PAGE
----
Seychelles and other small island developing countries were active at the United Nations in New York as the UN High-Level Political Forum (HLPF) reviewed the sustainable development goal (SDG) on oceans.
The HLPF oversees the implementation of the 2030 Agenda on sustainable development and the associated 17 SDGs under the auspices of the United Nations Economic and Social Council (ECOSOC).
SDG 14 is to “conserve and sustainably use the oceans, seas and marine resources for sustainable development”.
The review by the HLPF came just a month after the successful Oceans Conference, also at the UN in New York, where a Seychelles delegation led by Vice-President Vincent Meriton was prominently active.
For the HLPF, Seychelles’ Permanent Representative to the United Nations, Amb Ronny Jumeau, was invited by the President of ECOSOC to be one of two lead discussants at a panel discussion to review SDG 14. This meant responding to presentations by the panelists before the discussion was opened to statements, comments and questions from the floor.
Ambassador Jumeau recalled that the June Ocean Conference had called on donor countries and other stakeholders to increase funding for sustainable ocean-related activities and to implement SDG 14, especially in developing countries. However, the same request had been made to the same stakeholders to do the same for all the other 16 SDGs plus the implementation of the Paris Agreement on climate change.
The scale and complexity of implementing both the 2030 Agenda and the Paris Agreement called for novel ways of thinking, Mr Jumeau said. This was why some developing countries were, “largely unnoticed and even unknown”, engaging with these same stakeholders to come up with innovative methods of financing.
He gave as an example the Seychelles debt swap to turn 30 percent of its 1.4-million-square-kilometre exclusive economic zone (EEZ) into marine protected areas (MPAs).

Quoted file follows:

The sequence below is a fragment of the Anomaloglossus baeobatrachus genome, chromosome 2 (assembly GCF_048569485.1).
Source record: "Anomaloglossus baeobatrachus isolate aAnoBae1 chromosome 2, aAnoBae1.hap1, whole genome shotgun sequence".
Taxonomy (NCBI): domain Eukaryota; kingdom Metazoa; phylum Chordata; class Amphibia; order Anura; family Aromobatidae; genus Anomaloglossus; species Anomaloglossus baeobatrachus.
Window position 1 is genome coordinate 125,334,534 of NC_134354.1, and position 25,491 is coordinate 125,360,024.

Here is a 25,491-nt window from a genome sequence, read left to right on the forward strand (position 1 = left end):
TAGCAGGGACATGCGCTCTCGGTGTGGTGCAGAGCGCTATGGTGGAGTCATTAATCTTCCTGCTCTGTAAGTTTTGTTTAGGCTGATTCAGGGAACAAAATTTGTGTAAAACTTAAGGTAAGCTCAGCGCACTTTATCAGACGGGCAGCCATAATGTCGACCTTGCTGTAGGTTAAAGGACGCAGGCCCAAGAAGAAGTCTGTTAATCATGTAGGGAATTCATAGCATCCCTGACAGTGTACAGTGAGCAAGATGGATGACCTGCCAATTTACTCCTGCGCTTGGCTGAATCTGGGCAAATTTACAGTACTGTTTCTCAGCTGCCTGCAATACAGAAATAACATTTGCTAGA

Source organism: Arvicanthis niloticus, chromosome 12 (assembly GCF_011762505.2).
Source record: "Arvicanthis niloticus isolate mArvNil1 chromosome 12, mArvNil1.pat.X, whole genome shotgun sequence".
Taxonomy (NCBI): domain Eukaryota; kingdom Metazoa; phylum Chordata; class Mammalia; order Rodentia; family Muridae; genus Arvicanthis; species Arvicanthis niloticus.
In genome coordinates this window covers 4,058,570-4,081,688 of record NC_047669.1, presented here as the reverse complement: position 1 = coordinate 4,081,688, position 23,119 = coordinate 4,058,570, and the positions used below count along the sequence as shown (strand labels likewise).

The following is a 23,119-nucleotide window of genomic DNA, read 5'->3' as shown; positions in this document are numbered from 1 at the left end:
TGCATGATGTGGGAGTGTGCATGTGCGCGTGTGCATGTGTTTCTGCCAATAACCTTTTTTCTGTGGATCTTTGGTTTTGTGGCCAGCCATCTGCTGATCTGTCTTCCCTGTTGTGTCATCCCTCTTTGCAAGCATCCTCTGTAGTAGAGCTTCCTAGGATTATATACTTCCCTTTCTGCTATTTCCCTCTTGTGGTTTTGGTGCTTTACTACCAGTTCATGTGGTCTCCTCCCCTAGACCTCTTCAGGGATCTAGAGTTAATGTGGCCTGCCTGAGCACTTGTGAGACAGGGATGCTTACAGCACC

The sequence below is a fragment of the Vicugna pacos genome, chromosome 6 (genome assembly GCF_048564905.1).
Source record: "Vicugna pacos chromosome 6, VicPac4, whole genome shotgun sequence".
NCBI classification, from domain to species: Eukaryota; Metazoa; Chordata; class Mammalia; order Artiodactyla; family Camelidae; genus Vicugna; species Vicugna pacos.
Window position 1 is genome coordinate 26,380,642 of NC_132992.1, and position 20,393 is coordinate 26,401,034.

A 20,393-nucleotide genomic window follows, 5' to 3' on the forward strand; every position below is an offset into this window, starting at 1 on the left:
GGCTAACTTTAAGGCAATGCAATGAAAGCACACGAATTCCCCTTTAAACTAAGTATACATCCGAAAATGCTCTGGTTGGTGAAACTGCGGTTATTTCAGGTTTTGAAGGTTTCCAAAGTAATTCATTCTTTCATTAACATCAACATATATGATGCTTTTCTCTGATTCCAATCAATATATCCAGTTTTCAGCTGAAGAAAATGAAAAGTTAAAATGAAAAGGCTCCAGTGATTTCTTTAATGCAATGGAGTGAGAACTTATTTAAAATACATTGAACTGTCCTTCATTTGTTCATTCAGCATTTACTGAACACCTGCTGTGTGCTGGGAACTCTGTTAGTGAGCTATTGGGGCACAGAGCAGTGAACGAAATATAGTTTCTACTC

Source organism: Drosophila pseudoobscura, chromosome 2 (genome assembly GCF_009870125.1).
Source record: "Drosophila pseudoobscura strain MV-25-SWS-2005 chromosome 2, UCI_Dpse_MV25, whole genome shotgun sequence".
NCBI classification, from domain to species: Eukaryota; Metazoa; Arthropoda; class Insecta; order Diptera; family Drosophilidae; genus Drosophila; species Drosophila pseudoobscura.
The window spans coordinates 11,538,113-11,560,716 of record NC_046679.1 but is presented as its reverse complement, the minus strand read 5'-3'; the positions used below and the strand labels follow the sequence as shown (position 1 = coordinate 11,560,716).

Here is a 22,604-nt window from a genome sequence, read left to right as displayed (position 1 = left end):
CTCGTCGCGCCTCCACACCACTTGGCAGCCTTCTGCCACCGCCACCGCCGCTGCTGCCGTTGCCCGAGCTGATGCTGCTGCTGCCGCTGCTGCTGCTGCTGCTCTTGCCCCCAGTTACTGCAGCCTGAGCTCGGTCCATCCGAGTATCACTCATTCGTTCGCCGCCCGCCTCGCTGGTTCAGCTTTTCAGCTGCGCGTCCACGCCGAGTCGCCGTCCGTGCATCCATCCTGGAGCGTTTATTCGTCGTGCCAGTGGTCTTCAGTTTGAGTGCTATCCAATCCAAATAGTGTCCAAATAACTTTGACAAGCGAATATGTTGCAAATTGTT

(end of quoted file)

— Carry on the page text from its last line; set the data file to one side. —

“We will follow this by issuing blue bonds to fund more sustainable fishing practices to ensure that the remaining 70 percent of the EEZ is sustainably used and managed,” he added.
He also called on the UN system to set up a “strong follow-up and review mechanism” to track the progress of the outcomes of the Ocean Conference and the implementation of SDG 14.
The panel was moderated by Ms Kate Brown, executive director of the Global Island Partnership (GLISPA) which Seychelles President Danny Faure co-chairs alongside the President of Palau, the Prime Minister of Grenada and the Premier of the British Virgin Islands. GLISPA, where the idea for the Seychelles debt swap was born, initiating the country’s move to a blue economy, was also very active at the June Ocean Conference.
The HLPF meets at the UN every year to review a few of the SDGs. Other SDGs reviewed this year covered poverty (SDG 1), hunger and food security (2), health (3), gender equality (5), and resilient infrastructure and inclusive and sustainable industrialisation (14).